Monday, May 07, 2007

End of the Socialist dream?

The results are in. Nicolas Sarkozy, France’s right-wing, hardliner presidential candidate is on his way to the Elysée Palace to take charge as the country’s new president. The results, declared a short while ago, confirmed what psephologists have been saying since the beginning of the electoral campaign. Sarkozy won the elections with 53% of votes in the second round, compared to Ségolène Royal’s 47. What do these results signify? Where does the Parti Socialiste go from here? Royal was the first woman to come this close to be elected president of the republic in the history of France. But, what happens next? Will she rise to the occasion and succeed in revamping the party to make it more appealing to the voting masses? Or will she disappear beneath the rubble of wannabe presidents who never actually managed to do anything in life?

Analysts suggested that Sarkozy’s pro-American, capitalist stance contributed to the success of leftist candidates in the first round. From my personal experience with the French, I know that this is a country that obsesses with job security unlike any other western democracy I know. I followed the election campaign with interest, and I must say both Sarkozy and Royal were extremely convincing in their arguments. If I had not been a convinced liberal, believing in the law of the markets, I would probably have voted for Royal. However, one of the proposals in her election manifesto caught my interest. She promised to raise the minimum salary, or the SMIC as it is called here, to 1500 euros a month. That would mean a proportionate increase in all salaries, because one can obviously not raise the SMIC and leave the pay of someone who was earning a lot more than the old rate unchanged. And it left me wondering how she proposed to raise the money needed for the endeavour. But I suppose one can dream.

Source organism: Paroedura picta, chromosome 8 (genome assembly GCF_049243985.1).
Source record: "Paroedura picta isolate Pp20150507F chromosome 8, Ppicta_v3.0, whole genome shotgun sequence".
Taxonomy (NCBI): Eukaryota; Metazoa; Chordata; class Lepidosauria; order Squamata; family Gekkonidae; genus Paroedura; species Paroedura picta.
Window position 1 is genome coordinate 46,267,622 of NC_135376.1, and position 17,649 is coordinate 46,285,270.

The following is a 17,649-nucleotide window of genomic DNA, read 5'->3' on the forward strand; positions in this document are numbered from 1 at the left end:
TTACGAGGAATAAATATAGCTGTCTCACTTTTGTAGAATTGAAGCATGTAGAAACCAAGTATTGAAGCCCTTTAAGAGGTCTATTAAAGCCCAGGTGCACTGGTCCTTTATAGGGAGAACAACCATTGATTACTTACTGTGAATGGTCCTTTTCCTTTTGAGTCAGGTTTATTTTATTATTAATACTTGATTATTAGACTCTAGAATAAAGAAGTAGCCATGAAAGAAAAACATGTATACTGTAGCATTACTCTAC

Next comes Sarkozy. With his promise to tighten immigration rules, fight economic stagnation and ensure better pay for longer hours, he caught the imagination of many people in the country. The promise to tighten immigration rules and make regularisation of illegal migrants more difficult certainly strikes fear in the heart of many an immigrant, illegal or not. Unpleasant reminders of Jean-Marie Le Pen and his campaign of La France pour les français, and its similarity to the Sarkozy agenda is scary to most people. However, I cannot but support his endeavour to abolish the ridiculous 35-hour work week law established by Martine Aubry in 1998. To me, it is inconceivable that the Indian government promulgate a law establishing a cap on working hours. In such matters, the law of the markets should apply. At the very least, the law should be flexible. If I want to work more to earn more money, I should be able to without my employer cribbing about having to pay more for every hour beyond the 35th hour.

Anyway, these are just the rants of an obsessed libertarian who firmly believes that the government must govern because that’s its job, while letting the markets peacefully generate wealth. Many of the French would disagree. But hey, we live in a democracy. And dissent is healthy!

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